Social benefits of non-criminal genetic databases: Missing persons and human remains identification

Jose A. Lorente, Carmen Entrala, J. Carlos Alvarez, Miguel Lorente, Blanca Arce, Beatriz Heinrich, Félix Carrasco, Bruce Budowle, Enrique Villanueva

Research output: Contribution to journalArticlepeer-review

17 Scopus citations


A Missing Persons Genetic Identification Program (Phoenix Program) was implemented in Spain in order to try to identify cadavers and human remains that could not be identified using traditional forensic approaches; to our knowledge, this is the first database ever implemented and in function in the world. Two separate mitochondrial DNA (mtDNA) databases have been generated and comparisons can be made automatically to match identical or similar sequences contained in both databases. One database is called the Reference Database (RD), which contains mtDNA sequences from maternal relatives of missing persons that provide the samples voluntarily after informed consent. The other database is called the Questioned Database (QD) and is comprised of mtDNA data on unknown remains and cadavers that could not be unequivocally identified. The combined database is a civil database designed solely for human identification and because of the informed consent and voluntary donation of reference samples is different from other databases now used to solve criminal cases. It is timely and incumbent on other willing countries to begin an international collaboration so compatibility and full utility can be enjoyed with this kind of non-criminal database.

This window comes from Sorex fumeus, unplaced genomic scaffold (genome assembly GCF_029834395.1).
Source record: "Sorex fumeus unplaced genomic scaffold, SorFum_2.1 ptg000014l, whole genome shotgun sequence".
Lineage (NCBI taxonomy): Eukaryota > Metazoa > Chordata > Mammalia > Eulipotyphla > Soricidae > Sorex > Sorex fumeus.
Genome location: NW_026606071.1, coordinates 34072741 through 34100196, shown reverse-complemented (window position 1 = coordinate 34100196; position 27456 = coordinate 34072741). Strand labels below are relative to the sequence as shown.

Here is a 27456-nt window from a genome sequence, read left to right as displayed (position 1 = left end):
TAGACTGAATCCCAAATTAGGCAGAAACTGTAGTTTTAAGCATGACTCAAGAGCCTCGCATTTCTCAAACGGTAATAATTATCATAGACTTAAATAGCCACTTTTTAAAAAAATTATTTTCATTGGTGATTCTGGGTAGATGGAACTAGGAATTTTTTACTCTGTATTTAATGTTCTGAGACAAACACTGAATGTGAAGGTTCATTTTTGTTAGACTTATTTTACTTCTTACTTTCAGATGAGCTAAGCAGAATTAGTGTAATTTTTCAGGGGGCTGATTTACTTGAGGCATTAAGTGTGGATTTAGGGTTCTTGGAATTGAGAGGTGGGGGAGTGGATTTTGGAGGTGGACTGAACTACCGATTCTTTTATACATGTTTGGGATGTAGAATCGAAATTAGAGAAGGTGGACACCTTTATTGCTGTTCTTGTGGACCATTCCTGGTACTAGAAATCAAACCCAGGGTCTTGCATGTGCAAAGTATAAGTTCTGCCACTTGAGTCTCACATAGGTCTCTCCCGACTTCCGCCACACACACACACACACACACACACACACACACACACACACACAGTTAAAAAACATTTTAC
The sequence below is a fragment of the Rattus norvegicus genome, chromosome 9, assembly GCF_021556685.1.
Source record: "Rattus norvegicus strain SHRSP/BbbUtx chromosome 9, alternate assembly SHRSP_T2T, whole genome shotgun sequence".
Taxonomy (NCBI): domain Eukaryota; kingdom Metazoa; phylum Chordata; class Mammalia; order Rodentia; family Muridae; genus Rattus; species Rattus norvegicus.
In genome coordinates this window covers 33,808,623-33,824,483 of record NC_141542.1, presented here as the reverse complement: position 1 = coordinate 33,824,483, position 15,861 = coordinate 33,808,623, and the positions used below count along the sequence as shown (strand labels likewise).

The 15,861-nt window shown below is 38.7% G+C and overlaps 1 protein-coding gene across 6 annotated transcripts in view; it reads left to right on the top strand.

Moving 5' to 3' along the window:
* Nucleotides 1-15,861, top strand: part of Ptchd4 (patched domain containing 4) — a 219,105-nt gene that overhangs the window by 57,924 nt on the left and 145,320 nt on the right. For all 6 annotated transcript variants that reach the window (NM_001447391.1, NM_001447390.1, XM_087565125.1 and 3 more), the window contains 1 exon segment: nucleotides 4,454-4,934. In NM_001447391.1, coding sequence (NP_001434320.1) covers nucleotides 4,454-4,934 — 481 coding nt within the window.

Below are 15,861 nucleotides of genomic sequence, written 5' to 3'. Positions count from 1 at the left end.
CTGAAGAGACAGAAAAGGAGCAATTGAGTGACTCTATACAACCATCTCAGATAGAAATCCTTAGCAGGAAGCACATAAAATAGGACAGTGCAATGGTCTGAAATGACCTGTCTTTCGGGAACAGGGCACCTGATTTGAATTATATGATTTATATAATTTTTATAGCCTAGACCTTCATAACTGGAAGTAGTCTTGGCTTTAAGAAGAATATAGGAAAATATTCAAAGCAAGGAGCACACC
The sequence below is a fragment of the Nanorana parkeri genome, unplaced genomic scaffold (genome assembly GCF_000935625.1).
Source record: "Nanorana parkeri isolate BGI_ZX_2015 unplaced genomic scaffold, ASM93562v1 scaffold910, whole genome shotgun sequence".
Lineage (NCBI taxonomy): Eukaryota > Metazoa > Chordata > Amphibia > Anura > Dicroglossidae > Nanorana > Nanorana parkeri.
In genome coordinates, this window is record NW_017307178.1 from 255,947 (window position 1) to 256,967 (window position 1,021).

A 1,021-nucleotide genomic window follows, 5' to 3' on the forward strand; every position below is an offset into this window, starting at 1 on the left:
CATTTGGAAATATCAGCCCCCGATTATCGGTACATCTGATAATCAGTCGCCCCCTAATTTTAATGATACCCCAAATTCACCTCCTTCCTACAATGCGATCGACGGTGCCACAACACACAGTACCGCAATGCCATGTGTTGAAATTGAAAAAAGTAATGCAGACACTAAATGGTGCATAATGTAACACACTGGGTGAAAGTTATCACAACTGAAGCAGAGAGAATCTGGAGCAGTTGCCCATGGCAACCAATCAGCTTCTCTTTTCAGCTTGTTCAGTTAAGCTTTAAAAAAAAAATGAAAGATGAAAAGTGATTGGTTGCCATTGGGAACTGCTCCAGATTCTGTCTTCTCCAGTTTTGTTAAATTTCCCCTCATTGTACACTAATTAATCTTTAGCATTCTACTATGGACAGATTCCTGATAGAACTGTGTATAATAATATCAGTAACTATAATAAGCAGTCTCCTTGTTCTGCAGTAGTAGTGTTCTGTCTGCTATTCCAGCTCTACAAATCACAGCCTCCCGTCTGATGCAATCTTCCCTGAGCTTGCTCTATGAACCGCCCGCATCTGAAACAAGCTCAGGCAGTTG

Original languageEnglish
Pages (from-to)187-190
Number of pages4
JournalInternational journal of legal medicine
Issue number3
StatePublished - 1 Dec 2002


  • Forensic genetics
  • Human remains
  • Missing persons
  • STRs
  • mtDNA


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